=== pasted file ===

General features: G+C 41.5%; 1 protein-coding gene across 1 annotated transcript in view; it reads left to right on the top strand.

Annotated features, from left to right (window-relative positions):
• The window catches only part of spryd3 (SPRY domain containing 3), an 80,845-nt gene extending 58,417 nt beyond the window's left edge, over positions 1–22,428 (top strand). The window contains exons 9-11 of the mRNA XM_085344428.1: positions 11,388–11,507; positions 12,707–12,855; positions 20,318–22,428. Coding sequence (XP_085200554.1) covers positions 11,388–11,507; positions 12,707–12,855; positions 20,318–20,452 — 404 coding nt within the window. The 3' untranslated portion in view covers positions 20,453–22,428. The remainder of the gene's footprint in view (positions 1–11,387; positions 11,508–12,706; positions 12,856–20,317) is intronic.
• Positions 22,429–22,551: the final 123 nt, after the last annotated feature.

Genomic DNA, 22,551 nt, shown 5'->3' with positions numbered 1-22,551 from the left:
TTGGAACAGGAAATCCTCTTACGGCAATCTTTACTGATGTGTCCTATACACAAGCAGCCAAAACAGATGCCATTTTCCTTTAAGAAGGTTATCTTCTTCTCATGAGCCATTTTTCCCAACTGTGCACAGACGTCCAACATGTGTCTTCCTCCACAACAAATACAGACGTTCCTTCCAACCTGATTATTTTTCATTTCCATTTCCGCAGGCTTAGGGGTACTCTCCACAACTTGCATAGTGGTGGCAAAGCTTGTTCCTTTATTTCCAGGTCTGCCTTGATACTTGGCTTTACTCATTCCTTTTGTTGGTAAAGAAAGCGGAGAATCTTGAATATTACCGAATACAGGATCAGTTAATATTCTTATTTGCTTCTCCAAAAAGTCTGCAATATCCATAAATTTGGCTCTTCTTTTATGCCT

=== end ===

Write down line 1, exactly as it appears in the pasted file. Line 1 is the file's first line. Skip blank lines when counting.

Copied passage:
General features: G+C 41.5%; 1 protein-coding gene across 1 annotated transcript in view; it reads left to right on the top strand.